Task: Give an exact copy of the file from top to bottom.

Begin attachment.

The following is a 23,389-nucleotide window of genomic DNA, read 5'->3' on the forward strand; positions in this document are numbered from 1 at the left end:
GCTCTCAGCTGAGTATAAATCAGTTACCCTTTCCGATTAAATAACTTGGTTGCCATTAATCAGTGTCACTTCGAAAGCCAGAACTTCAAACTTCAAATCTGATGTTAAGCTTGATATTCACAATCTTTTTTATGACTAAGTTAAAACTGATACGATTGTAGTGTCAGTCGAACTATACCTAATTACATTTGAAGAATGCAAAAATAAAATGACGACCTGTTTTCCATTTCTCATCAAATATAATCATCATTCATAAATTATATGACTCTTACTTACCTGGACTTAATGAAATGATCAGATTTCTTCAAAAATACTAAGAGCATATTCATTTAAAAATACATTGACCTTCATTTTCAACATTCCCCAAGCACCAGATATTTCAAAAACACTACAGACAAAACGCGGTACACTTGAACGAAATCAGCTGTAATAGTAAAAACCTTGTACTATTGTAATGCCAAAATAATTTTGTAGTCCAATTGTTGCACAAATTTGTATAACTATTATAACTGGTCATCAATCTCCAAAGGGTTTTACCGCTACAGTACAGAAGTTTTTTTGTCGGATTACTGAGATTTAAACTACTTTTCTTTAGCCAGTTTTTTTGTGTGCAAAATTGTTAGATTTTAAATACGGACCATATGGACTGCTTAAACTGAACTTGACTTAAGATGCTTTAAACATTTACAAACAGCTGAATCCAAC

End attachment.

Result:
The following is a 23,389-nucleotide window of genomic DNA, read 5'->3' on the forward strand; positions in this document are numbered from 1 at the left end:
GCTCTCAGCTGAGTATAAATCAGTTACCCTTTCCGATTAAATAACTTGGTTGCCATTAATCAGTGTCACTTCGAAAGCCAGAACTTCAAACTTCAAATCTGATGTTAAGCTTGATATTCACAATCTTTTTTATGACTAAGTTAAAACTGATACGATTGTAGTGTCAGTCGAACTATACCTAATTACATTTGAAGAATGCAAAAATAAAATGACGACCTGTTTTCCATTTCTCATCAAATATAATCATCATTCATAAATTATATGACTCTTACTTACCTGGACTTAATGAAATGATCAGATTTCTTCAAAAATACTAAGAGCATATTCATTTAAAAATACATTGACCTTCATTTTCAACATTCCCCAAGCACCAGATATTTCAAAAACACTACAGACAAAACGCGGTACACTTGAACGAAATCAGCTGTAATAGTAAAAACCTTGTACTATTGTAATGCCAAAATAATTTTGTAGTCCAATTGTTGCACAAATTTGTATAACTATTATAACTGGTCATCAATCTCCAAAGGGTTTTACCGCTACAGTACAGAAGTTTTTTTGTCGGATTACTGAGATTTAAACTACTTTTCTTTAGCCAGTTTTTTTGTGTGCAAAATTGTTAGATTTTAAATACGGACCATATGGACTGCTTAAACTGAACTTGACTTAAGATGCTTTAAACATTTACAAACAGCTGAATCCAAC